As IPs, we know something about everything to do with running a business – whether that is our own business or the insolvent one over which we have been appointed. We understand the business environment, our legal and statutory obligations, accounts and how quickly a profit can descend into a loss. We are employers, officers of the court, personally liable, licensed insolvency practitioners and, now, we are tax experts as well. Or we will be.

At least, that’s what it feels like. We have always had to know something about tax – how and when to account for it (or more often, when it should have been accounted for), what the UK tax regime looks like and how it operates, our role in reporting insolvency to the tax authorities and dealing with claims. But increasingly, our language is becoming more specialist and we are talking the language of tax in much greater detail in conjunction with insolvency-speak.

The language of tax

There are many aspects of tax law that impinge on us as IPs and there are more changes coming our way. The language of insolvency now borrows from the language of tax and we need to be able to talk IR35, loan charges, entrepreneurial relief and director’s personal responsibility for corporation tax.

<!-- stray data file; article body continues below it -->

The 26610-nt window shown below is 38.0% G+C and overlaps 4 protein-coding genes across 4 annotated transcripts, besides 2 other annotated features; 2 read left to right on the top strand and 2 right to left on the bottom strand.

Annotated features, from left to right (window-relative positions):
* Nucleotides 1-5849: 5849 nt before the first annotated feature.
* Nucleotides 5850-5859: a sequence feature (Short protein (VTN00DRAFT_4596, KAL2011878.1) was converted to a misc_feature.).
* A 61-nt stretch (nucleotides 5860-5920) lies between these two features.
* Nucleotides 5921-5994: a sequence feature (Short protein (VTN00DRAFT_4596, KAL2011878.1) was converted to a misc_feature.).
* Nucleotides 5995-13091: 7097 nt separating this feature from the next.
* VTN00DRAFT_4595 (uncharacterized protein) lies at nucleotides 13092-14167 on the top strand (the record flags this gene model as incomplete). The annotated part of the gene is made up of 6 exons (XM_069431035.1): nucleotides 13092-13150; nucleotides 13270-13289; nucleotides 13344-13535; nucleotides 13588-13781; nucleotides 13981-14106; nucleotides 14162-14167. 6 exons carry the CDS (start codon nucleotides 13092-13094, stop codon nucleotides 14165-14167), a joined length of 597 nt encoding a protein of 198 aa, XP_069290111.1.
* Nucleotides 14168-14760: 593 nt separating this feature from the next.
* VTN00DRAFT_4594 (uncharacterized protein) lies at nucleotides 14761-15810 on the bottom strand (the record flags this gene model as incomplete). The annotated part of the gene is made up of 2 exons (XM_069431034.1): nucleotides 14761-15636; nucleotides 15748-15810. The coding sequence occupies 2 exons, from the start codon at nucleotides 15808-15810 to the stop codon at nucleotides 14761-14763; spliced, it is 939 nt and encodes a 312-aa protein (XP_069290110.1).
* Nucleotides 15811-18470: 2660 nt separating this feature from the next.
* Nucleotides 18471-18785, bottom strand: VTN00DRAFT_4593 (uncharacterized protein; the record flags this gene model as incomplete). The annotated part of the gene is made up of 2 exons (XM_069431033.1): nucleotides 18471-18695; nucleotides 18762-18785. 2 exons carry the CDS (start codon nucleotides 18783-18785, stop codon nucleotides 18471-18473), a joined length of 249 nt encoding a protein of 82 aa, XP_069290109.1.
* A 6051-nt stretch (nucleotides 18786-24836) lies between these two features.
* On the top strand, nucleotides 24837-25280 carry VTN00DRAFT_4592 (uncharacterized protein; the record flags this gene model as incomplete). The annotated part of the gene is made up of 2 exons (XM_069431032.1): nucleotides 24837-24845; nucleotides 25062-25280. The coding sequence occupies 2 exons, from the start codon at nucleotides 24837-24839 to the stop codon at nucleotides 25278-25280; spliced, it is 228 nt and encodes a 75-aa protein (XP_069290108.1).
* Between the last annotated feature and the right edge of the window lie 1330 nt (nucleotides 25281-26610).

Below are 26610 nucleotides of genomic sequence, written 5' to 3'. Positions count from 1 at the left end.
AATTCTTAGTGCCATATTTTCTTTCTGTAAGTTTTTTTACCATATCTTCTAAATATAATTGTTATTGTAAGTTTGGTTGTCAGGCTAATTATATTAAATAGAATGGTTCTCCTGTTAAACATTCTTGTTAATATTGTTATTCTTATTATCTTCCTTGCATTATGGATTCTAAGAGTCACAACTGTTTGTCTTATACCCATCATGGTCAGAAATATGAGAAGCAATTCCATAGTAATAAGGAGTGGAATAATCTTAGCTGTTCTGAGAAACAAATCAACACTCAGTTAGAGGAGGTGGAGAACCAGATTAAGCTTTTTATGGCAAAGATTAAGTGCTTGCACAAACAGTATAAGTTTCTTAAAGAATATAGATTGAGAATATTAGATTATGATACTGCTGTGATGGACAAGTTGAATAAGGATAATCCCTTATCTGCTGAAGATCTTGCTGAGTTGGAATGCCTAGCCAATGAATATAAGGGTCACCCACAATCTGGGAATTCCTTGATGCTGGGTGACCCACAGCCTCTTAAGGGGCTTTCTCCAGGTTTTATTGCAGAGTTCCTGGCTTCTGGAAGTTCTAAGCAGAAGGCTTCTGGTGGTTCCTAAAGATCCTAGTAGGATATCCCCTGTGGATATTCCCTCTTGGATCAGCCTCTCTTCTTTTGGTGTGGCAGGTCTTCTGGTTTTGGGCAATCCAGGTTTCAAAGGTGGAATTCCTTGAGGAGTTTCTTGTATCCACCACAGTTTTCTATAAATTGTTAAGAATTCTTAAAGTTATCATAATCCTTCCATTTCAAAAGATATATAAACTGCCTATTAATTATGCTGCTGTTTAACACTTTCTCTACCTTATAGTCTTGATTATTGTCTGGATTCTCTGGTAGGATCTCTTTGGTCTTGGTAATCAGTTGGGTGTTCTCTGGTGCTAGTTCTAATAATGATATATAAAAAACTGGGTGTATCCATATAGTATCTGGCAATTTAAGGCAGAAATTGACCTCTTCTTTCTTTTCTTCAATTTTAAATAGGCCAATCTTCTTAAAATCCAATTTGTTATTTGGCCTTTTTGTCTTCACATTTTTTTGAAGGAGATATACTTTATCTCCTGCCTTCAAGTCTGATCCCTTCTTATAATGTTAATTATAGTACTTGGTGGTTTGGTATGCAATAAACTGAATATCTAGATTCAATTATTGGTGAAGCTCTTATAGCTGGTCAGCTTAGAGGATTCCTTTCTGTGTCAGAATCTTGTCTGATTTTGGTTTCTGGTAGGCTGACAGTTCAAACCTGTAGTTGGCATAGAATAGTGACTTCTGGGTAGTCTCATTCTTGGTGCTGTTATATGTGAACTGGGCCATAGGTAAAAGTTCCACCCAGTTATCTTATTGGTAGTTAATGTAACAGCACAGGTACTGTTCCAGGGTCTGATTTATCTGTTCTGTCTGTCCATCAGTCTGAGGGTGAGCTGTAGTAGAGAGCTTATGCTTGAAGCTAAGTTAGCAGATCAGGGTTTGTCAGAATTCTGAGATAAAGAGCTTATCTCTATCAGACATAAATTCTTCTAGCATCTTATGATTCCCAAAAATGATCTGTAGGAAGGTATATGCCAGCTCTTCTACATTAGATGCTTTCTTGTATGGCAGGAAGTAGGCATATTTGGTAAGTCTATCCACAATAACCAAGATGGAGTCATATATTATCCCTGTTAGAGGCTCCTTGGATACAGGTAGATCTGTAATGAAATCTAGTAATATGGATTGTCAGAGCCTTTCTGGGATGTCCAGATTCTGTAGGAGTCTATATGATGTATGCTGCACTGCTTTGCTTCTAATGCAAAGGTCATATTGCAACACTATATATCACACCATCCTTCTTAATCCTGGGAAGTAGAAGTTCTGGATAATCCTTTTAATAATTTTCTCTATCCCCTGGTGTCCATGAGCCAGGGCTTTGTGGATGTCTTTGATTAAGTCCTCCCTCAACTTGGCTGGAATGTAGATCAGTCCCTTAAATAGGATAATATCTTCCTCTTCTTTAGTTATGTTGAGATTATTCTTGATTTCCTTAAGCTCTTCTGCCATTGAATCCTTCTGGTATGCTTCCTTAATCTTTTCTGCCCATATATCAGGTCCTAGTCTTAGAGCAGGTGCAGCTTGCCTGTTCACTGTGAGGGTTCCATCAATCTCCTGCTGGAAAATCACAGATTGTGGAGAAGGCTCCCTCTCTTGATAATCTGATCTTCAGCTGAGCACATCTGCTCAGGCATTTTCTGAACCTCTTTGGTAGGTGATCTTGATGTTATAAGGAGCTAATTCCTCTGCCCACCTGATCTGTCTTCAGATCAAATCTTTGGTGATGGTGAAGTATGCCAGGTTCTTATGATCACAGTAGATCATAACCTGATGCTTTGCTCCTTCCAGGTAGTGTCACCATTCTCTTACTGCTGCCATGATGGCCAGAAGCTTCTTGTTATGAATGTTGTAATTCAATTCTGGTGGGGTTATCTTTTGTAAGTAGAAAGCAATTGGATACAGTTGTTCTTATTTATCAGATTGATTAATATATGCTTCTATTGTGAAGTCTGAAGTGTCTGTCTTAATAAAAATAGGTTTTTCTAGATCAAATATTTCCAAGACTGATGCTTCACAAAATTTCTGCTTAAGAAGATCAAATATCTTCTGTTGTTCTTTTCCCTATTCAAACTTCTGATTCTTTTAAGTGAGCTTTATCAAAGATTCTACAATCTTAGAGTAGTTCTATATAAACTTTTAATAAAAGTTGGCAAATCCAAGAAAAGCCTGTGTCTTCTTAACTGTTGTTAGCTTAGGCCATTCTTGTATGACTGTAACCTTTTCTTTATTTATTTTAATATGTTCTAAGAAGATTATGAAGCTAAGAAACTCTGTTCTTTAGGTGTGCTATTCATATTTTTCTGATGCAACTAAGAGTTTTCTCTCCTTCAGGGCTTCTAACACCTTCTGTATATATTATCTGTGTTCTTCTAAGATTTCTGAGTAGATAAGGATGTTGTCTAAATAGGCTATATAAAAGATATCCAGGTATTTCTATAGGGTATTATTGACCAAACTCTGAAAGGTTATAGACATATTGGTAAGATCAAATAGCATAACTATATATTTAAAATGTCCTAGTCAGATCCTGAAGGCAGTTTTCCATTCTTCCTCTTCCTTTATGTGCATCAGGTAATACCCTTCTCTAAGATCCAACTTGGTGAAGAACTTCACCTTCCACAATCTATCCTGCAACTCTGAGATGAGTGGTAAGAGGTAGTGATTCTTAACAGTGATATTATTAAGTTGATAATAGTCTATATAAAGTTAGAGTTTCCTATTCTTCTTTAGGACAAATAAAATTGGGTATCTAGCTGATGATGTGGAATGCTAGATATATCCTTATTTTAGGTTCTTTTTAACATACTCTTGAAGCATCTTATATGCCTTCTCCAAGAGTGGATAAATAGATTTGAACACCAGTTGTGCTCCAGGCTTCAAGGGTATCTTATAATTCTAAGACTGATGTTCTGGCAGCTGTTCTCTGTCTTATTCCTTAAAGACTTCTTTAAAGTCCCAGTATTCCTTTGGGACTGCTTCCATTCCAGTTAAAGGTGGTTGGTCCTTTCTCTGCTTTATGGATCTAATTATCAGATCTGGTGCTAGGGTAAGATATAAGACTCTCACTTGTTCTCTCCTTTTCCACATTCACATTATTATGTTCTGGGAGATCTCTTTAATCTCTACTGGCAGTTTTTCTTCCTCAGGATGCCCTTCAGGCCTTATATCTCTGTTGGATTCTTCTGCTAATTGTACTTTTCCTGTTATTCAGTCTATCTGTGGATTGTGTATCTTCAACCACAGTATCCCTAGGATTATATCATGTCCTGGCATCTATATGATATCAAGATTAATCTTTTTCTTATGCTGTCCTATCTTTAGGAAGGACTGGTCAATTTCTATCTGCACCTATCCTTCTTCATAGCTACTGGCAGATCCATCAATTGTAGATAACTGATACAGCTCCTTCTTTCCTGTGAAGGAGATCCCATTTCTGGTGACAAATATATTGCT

The return of preferential status is one of the biggest changes we have seen to the insolvency/tax dialogue since 2003, when the then Labour government, supporting entrepreneurs and their right to a second chance, abolished Crown preference for any outstanding PAYE/NIC deductions relating to the 12-month period immediately prior to the insolvency, and any outstanding VAT for the period of six months immediately prior to the insolvency. Banks, as the predominant holders of floating charges, would benefit from the reduction of preferential creditor claims and so the prescribed part was born, with the prime purpose of ensuring there was at least one modest reason for an ordinary unsecured creditor to engage with an IP. Here we are, 17 years later, with a now Conservative government ready to shoehorn the ‘Crown’ back into preferential status, this time at the expense of the lending banks rather than the unsecured creditor class. The prescribed part will remain, but none of its benefits will be enhanced. Qualifying decision procedures haven’t encouraged creditor engagement and the return of preferential status for HMRC will kill off what engagement has persisted to date.